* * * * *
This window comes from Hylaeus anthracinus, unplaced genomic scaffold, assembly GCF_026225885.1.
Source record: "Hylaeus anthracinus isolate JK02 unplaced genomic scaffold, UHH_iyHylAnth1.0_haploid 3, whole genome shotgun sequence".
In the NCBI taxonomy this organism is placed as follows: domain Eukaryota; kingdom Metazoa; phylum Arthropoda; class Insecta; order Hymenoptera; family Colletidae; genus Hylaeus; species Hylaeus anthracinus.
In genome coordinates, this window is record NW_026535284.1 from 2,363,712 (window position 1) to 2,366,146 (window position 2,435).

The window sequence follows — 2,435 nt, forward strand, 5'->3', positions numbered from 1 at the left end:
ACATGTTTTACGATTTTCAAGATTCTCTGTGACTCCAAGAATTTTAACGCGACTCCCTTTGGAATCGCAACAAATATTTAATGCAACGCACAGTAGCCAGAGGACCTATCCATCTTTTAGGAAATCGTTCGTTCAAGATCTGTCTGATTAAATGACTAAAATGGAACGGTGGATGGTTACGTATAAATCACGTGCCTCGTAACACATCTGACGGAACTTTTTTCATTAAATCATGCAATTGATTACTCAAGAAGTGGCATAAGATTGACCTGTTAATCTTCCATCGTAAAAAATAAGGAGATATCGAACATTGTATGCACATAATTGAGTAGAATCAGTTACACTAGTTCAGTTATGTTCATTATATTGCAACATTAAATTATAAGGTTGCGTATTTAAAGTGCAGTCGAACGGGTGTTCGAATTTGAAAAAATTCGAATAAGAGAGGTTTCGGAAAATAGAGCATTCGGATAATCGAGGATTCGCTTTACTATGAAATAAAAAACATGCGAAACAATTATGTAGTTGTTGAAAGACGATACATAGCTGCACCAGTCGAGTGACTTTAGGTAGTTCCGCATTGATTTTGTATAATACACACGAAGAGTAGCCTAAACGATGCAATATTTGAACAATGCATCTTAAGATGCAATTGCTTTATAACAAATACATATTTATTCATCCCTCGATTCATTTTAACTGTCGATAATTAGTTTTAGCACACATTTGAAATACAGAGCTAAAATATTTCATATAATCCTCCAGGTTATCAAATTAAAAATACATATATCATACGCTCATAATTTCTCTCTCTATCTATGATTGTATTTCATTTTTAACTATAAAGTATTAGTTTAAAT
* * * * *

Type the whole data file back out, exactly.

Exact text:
This window comes from Hylaeus anthracinus, unplaced genomic scaffold, assembly GCF_026225885.1.
Source record: "Hylaeus anthracinus isolate JK02 unplaced genomic scaffold, UHH_iyHylAnth1.0_haploid 3, whole genome shotgun sequence".
In the NCBI taxonomy this organism is placed as follows: domain Eukaryota; kingdom Metazoa; phylum Arthropoda; class Insecta; order Hymenoptera; family Colletidae; genus Hylaeus; species Hylaeus anthracinus.
In genome coordinates, this window is record NW_026535284.1 from 2,363,712 (window position 1) to 2,366,146 (window position 2,435).

The window sequence follows — 2,435 nt, forward strand, 5'->3', positions numbered from 1 at the left end:
ACATGTTTTACGATTTTCAAGATTCTCTGTGACTCCAAGAATTTTAACGCGACTCCCTTTGGAATCGCAACAAATATTTAATGCAACGCACAGTAGCCAGAGGACCTATCCATCTTTTAGGAAATCGTTCGTTCAAGATCTGTCTGATTAAATGACTAAAATGGAACGGTGGATGGTTACGTATAAATCACGTGCCTCGTAACACATCTGACGGAACTTTTTTCATTAAATCATGCAATTGATTACTCAAGAAGTGGCATAAGATTGACCTGTTAATCTTCCATCGTAAAAAATAAGGAGATATCGAACATTGTATGCACATAATTGAGTAGAATCAGTTACACTAGTTCAGTTATGTTCATTATATTGCAACATTAAATTATAAGGTTGCGTATTTAAAGTGCAGTCGAACGGGTGTTCGAATTTGAAAAAATTCGAATAAGAGAGGTTTCGGAAAATAGAGCATTCGGATAATCGAGGATTCGCTTTACTATGAAATAAAAAACATGCGAAACAATTATGTAGTTGTTGAAAGACGATACATAGCTGCACCAGTCGAGTGACTTTAGGTAGTTCCGCATTGATTTTGTATAATACACACGAAGAGTAGCCTAAACGATGCAATATTTGAACAATGCATCTTAAGATGCAATTGCTTTATAACAAATACATATTTATTCATCCCTCGATTCATTTTAACTGTCGATAATTAGTTTTAGCACACATTTGAAATACAGAGCTAAAATATTTCATATAATCCTCCAGGTTATCAAATTAAAAATACATATATCATACGCTCATAATTTCTCTCTCTATCTATGATTGTATTTCATTTTTAACTATAAAGTATTAGTTTAAAT